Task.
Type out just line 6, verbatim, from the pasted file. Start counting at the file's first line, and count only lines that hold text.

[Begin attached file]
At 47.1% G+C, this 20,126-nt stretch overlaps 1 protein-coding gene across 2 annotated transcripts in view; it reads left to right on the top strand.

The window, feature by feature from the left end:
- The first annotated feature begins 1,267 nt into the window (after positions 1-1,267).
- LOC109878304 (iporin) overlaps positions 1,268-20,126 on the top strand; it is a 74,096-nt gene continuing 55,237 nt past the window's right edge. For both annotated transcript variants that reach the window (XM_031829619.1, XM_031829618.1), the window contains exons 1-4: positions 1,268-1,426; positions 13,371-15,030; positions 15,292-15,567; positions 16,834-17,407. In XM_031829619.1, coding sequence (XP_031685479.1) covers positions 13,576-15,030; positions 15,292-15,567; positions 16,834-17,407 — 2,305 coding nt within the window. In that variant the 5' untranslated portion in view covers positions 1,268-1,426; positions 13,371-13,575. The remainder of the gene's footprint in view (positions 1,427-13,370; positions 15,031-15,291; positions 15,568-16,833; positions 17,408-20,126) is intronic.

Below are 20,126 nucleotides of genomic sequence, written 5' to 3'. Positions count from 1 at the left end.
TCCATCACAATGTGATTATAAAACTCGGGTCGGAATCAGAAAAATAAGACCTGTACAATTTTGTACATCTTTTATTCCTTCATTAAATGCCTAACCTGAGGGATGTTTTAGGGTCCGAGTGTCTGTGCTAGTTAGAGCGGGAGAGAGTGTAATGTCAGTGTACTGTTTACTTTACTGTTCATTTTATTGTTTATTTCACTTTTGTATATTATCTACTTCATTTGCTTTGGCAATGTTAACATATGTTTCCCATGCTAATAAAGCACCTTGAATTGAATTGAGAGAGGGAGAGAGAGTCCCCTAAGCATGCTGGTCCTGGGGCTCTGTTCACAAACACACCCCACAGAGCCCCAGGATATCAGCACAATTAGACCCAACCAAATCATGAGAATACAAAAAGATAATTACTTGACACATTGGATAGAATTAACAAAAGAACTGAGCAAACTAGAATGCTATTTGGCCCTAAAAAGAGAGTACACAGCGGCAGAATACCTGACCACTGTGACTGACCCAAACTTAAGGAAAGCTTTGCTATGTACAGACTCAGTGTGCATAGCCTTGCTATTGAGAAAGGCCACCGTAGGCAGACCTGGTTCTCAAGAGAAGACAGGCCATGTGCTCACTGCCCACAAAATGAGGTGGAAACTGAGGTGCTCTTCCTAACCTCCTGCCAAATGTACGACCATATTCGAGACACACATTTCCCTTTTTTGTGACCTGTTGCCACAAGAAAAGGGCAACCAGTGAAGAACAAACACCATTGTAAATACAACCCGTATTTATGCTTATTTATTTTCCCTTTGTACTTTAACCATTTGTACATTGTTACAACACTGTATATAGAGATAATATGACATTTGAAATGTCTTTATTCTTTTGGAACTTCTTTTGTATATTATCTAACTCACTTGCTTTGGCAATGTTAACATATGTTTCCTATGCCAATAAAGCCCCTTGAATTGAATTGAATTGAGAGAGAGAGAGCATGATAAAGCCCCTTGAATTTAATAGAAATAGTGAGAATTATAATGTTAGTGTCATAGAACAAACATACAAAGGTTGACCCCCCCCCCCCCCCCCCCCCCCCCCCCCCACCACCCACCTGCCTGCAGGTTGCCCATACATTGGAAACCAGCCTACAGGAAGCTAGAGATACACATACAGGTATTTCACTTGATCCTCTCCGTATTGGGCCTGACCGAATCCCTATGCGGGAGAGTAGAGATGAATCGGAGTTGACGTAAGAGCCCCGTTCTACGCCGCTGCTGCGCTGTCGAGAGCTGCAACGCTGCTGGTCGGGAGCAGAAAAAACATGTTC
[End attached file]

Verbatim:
TCCATCACAATGTGATTATAAAACTCGGGTCGGAATCAGAAAAATAAGACCTGTACAATTTTGTACATCTTTTATTCCTTCATTAAATGCCTAACCTGAGGGATGTTTTAGGGTCCGAGTGTCTGTGCTAGTTAGAGCGGGAGAGAGTGTAATGTCAGTGTACTGTTTACTTTACTGTTCATTTTATTGTTTATTTCACTTTTGTATATTATCTACTTCATTTGCTTTGGCAATGTTAACATATGTTTCCCATGCTAATAAAGCACCTTGAATTGAATTGAGAGAGGGAGAGAGAGTCCCCTAAGCATGCTGGTCCTGGGGCTCTGTTCACAAACACACCCCACAGAGCCCCAGGATATCAGCACAATTAGACCCAACCAAATCATGAGAATACAAAAAGATAATTACTTGACACATTGGATAGAATTAACAAAAGAACTGAGCAAACTAGAATGCTATTTGGCCCTAAAAAGAGAGTACACAGCGGCAGAATACCTGACCACTGTGACTGACCCAAACTTAAGGAAAGCTTTGCTATGTACAGACTCAGTGTGCATAGCCTTGCTATTGAGAAAGGCCACCGTAGGCAGACCTGGTTCTCAAGAGAAGACAGGCCATGTGCTCACTGCCCACAAAATGAGGTGGAAACTGAGGTGCTCTTCCTAACCTCCTGCCAAATGTACGACCATATTCGAGACACACATTTCCCTTTTTTGTGACCTGTTGCCACAAGAAAAGGGCAACCAGTGAAGAACAAACACCATTGTAAATACAACCCGTATTTATGCTTATTTATTTTCCCTTTGTACTTTAACCATTTGTACATTGTTACAACACTGTATATAGAGATAATATGACATTTGAAATGTCTTTATTCTTTTGGAACTTCTTTTGTATATTATCTAACTCACTTGCTTTGGCAATGTTAACATATGTTTCCTATGCCAATAAAGCCCCTTGAATTGAATTGAATTGAGAGAGAGAGAGCATGATAAAGCCCCTTGAATTTAATAGAAATAGTGAGAATTATAATGTTAGTGTCATAGAACAAACATACAAAGGTTGACCCCCCCCCCCCCCCCCCCCCCCCCCCCCCACCACCCACCTGCCTGCAGGTTGCCCATACATTGGAAACCAGCCTACAGGAAGCTAGAGATACACATACAGGTATTTCACTTGATCCTCTCCGTATTGGGCCTGACCGAATCCCTATGCGGGAGAGTAGAGATGAATCGGAGTTGACGTAAGAGCCCCGTTCTACGCCGCTGCTGCGCTGTCGAGAGCTGCAACGCTGCTGGTCGGGAGCAGAAAAAACATGTTC